The western black rhinoceros (Diceros bicornis longipes), one of four sub-species of black rhino, has gone extinct. Illegal poaching, limited anti-poaching efforts, weak legislation and a lack of prosecution efforts altogether contributed to the demise of the western black rhinoceros. All other three subspecies of black rhino, South-Central, South-Western and East African black rhino, run a similar risk of extinction.
The western black rhino was once widespread across the savannas of central-west Africa but suffered a decline due to hunting in the early 20th century. The population rebounded in the 1930s due to conservation efforts, but reversed as these waned. The population was the hundreds by 1980 and declined to 10 by 2000. The rhino becomes the second declared extinct this year. Last month the Vietnamese rhino, a subspecies of the Javan rhino, was officially listed as extinct.
Both species were the victim of habitat loss and poaching. Both suffered ultimately from the Chinese rhino horn trade, which has driven the price of horn beyond gold, despite no evidence to suggest horn has any power beyond the placebo effect. The next rhino likely to become extinct is the northern white rhino (Ceratotherium simum cottoni), a central African subspecies of white rhino. The Javan rhino is meanwhile down to less than 40 individuals in Sumatra's Ujung Kulon National Park.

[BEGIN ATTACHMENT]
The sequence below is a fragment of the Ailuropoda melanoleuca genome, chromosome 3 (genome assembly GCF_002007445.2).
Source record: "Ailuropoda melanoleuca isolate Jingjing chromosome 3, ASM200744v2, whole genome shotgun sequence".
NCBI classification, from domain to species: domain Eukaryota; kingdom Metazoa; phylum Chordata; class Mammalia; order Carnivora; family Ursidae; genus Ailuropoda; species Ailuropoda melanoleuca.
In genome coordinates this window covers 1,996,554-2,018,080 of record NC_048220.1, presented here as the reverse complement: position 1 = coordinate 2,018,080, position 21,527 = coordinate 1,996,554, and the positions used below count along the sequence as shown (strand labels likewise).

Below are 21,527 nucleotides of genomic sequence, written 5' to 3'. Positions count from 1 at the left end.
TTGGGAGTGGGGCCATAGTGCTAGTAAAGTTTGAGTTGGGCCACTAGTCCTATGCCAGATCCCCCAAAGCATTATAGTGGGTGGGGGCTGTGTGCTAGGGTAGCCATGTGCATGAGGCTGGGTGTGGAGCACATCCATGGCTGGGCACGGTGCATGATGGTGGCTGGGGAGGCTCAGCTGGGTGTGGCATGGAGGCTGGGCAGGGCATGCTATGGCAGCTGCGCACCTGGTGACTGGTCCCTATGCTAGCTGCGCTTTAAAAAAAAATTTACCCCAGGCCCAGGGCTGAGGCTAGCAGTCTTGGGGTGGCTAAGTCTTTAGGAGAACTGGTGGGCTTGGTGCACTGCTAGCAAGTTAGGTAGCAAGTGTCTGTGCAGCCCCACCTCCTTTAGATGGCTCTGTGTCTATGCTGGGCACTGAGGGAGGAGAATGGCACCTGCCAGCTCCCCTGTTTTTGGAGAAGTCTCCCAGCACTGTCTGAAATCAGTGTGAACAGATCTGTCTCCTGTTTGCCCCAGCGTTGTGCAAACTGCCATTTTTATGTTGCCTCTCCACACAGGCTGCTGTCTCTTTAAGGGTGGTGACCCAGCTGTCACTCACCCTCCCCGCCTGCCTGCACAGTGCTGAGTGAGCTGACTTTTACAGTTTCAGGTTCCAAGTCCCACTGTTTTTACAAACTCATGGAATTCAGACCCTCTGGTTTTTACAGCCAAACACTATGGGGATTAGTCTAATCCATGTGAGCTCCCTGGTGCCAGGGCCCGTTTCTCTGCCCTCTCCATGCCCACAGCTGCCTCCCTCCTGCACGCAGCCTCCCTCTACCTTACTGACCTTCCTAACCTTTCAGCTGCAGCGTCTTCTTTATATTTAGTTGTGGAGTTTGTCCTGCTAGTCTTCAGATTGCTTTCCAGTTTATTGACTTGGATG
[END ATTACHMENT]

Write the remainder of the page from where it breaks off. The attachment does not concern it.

The EAZA IUCN/SSC Southeast Asia Campaign focuses attention on the extinction crisis that is currently taking place in Southeast Asia. The campaign raises funds and awareness for the conservation of the biodiversity of Southeast Asia. One of the projects that the campaign will support is the Sumatran rhinoceros (Dicerorhinos sumatrensis) project in Way Kambas National Park, Sumatra. The Sumatran rhinoceros is critically endangered (IUCN Red list status) and it is estimated that in Way Kambas alone only 40 individuals survive nowadays. Time is running out. By raising funds and awareness the EAZA IUCN/SSC Southeast Asia Campaign aims to stop the Sumatran rhinoceros to go down the same way as the western black and Vietnamese rhinoceros.
Learn more about the Sumatran rhinoceros project on the EAZA IUCN/SSC Southeast Asia Campaign website.